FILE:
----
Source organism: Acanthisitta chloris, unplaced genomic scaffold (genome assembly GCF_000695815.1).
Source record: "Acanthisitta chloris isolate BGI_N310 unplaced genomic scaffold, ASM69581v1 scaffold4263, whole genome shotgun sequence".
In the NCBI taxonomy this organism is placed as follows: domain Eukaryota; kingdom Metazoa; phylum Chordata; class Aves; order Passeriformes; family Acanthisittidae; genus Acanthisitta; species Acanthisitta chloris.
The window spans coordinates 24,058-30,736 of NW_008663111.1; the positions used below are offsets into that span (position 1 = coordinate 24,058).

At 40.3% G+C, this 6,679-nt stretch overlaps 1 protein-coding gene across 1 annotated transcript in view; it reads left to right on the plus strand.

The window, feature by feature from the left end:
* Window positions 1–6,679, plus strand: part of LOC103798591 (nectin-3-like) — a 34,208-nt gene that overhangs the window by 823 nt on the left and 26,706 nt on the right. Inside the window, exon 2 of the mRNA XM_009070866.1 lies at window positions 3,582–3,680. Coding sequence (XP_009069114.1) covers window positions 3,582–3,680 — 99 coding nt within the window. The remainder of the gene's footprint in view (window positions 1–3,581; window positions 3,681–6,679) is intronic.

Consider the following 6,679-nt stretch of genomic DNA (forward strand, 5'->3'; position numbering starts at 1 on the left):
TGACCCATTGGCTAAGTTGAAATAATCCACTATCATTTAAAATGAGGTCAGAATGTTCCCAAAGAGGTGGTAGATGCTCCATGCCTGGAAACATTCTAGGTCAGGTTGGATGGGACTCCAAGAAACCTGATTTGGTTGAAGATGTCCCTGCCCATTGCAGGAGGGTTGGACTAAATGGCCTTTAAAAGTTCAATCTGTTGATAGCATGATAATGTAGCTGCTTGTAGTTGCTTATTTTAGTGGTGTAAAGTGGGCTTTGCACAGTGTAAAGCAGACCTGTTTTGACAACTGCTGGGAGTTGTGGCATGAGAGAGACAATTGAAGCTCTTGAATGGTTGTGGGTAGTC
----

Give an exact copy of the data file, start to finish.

Source organism: Acanthisitta chloris, unplaced genomic scaffold (genome assembly GCF_000695815.1).
Source record: "Acanthisitta chloris isolate BGI_N310 unplaced genomic scaffold, ASM69581v1 scaffold4263, whole genome shotgun sequence".
In the NCBI taxonomy this organism is placed as follows: domain Eukaryota; kingdom Metazoa; phylum Chordata; class Aves; order Passeriformes; family Acanthisittidae; genus Acanthisitta; species Acanthisitta chloris.
The window spans coordinates 24,058-30,736 of NW_008663111.1; the positions used below are offsets into that span (position 1 = coordinate 24,058).

At 40.3% G+C, this 6,679-nt stretch overlaps 1 protein-coding gene across 1 annotated transcript in view; it reads left to right on the plus strand.

The window, feature by feature from the left end:
* Window positions 1–6,679, plus strand: part of LOC103798591 (nectin-3-like) — a 34,208-nt gene that overhangs the window by 823 nt on the left and 26,706 nt on the right. Inside the window, exon 2 of the mRNA XM_009070866.1 lies at window positions 3,582–3,680. Coding sequence (XP_009069114.1) covers window positions 3,582–3,680 — 99 coding nt within the window. The remainder of the gene's footprint in view (window positions 1–3,581; window positions 3,681–6,679) is intronic.

Consider the following 6,679-nt stretch of genomic DNA (forward strand, 5'->3'; position numbering starts at 1 on the left):
TGACCCATTGGCTAAGTTGAAATAATCCACTATCATTTAAAATGAGGTCAGAATGTTCCCAAAGAGGTGGTAGATGCTCCATGCCTGGAAACATTCTAGGTCAGGTTGGATGGGACTCCAAGAAACCTGATTTGGTTGAAGATGTCCCTGCCCATTGCAGGAGGGTTGGACTAAATGGCCTTTAAAAGTTCAATCTGTTGATAGCATGATAATGTAGCTGCTTGTAGTTGCTTATTTTAGTGGTGTAAAGTGGGCTTTGCACAGTGTAAAGCAGACCTGTTTTGACAACTGCTGGGAGTTGTGGCATGAGAGAGACAATTGAAGCTCTTGAATGGTTGTGGGTAGTC